However you happen to have come across my website/this post, I thank you: for taking the time to click, and hopefully to read on. It’s all quite exciting, sat here writing my first post, hopefully connecting on a deeper level and starting a conversation with people who’ve followed me on social media for a while – or perhaps entirely new faces.
But why a website? Didn’t blogging die out in the days of dial-up? Isn’t it too much to expect people to read a whole post, rather than just scroll mindlessly through retina-assaulting squares with witty captions? Well, that last point, particularly, illustrates why I think blogging is just as important as ever, if not more so.
A picture can say a thousand words. But does it always?
So much of the content that we spend time looking at – aspiring to, comparing ourselves against, trying to emulate – is just that: ‘content’. Something to gaze at as we while away our valuable spare minutes. Content without context has become so pervasive that it’s scary to realise just how much time we waste on it. ‘Social’ Media, ironically, seems to have eroded meaningful human engagement, to the point where close friends are simply a subsection of Instagram followers, and DMs are considered going above and beyond.
Now, I’m not completely decrying the internet, or even social media. There are times when we all need some light relief (particularly in 2020, ey?), and to stare at somewhere beautiful, imagining ourselves there. Technology has smashed physical barriers and made the world smaller with almost anything we need a few taps away. But I feel it’s important to balance time spent scrolling with time actively being informed or broadening our world view. And that’s something a pretty picture can’t always do alone.
Can we not say so much more on things we care about in well-written, considered pieces than in a video-story or TikTok (don’t get me started)? Different subjects suit different media, so why not use a combination? Whether we’re learning a new skill, discovering the experience of someone different to ourselves, or discussing our thoughts about the world, let’s make our time online mean something.
Over the last few years, I’ve experimented with photography and video as hobbies, also picking up skills through my career. These are interests I’m passionate about, and after experiencing a surge in following on my own social channels, I’m keen to build on them, but I also wish to complement them with this blog and then bring together everything I do in one central location.
Words, words, words
I’ve also always loved writing. Cliche, I know. That old “I’ve wanted to since before I could tie my own shoes!” line. But honestly, it’s true. I was scribbling down stories, poems and sketches as early as the age of 6. I remember vividly directing a group of fellow Year 2 Students in a performance of Ozzy the Octopus: a play I’d stayed up all one night to write, and that I also starred in as the titular cephalopod (obviously). A year or so later, I was handing out stapled first editions of a sci-fi “book” I’d written and ‘self-published’ with my trusty Lexmark inkjet, each copy gradually fading in saturation and eventually available only in black and white as the cartridges squeezed out the last drops of extortionately-priced ink.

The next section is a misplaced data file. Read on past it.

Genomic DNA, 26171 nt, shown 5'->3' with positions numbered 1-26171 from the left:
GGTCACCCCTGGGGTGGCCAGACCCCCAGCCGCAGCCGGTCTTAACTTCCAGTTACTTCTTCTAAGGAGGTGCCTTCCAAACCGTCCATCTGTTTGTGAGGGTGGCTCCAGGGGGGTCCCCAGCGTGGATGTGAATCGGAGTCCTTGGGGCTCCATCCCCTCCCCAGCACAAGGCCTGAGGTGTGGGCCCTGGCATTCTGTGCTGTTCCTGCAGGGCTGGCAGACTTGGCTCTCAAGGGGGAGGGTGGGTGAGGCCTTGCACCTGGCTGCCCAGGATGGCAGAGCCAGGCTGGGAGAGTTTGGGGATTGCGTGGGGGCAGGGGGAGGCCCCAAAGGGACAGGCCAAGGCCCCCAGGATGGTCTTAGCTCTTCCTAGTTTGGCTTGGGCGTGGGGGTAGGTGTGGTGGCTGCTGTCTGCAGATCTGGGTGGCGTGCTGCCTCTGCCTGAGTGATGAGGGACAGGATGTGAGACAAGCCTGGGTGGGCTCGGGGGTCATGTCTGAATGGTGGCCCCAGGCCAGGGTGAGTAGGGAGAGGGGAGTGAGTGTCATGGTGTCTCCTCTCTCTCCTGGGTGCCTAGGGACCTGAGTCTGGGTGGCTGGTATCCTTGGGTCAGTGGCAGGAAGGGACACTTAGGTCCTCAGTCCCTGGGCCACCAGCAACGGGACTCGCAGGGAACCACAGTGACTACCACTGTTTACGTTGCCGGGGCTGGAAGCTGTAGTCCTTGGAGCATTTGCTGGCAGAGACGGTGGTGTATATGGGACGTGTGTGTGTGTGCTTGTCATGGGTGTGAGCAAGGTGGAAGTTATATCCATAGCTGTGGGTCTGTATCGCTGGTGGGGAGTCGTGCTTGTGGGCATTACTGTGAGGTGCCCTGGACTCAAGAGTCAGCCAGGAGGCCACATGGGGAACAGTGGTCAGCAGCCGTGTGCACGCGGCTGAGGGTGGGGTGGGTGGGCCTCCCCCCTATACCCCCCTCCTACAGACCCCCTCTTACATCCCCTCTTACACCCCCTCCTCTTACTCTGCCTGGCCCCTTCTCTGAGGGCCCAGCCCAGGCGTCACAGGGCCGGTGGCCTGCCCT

Mrs Wilson, a teacher I was particularly fond of, told me early on that she knew she’d one day read something with my name on the cover. That assertion, despite many fluctuations in my aspirations, has always come back to me and rung clearly in my head. Words seem to come easy to me – rolling off the tips of my fingers and into the computer. I derive great joy from seeing something I’ve brought into existence reflected back at me so quickly, without even having to leave my chair. True, I love the traditional, reflective feel of pen on paper, but it is 2020, and I’m also one of those people that saves my notebooks for “special” occasions and masterpieces that never quite seem to come (one day, for sure).
Just doing it
Despite my love of wordsmithery, I’m also a master of procrastination, and a perfectionist and self-saboteur to boot. Take this blog, for instance: I bought the webspace, set it up, started writing and then…
Was it good enough? Would anyone read it? Is this going to help my long-term career? Questions and doubts engulfed me, and I convinced myself I wasn’t ready. It wouldn’t work. There was no point.
Two month’s worth of hosting payments left my dwindling bank account, and I still couldn’t buck up the courage to get going. Well, it’s finally time to say “To hell with that”. If not now, when? Whether it works or it doesn’t, here goes nothing. I can’t learn by waiting. If I never publish anything, I’ll definitely never have an audience. What’s the worst that can happen?
I’d like to think I have a lot to give in terms of my “story” – how I got to where I am, the twists and turns in my relatively young but exciting career and how I’ve dealt with some of the obstacles I’ve faced. So, stay tuned on the blog to hear more. And don’t forget to keep up with my adventures over on YouTube, Instagram and Twitter, too.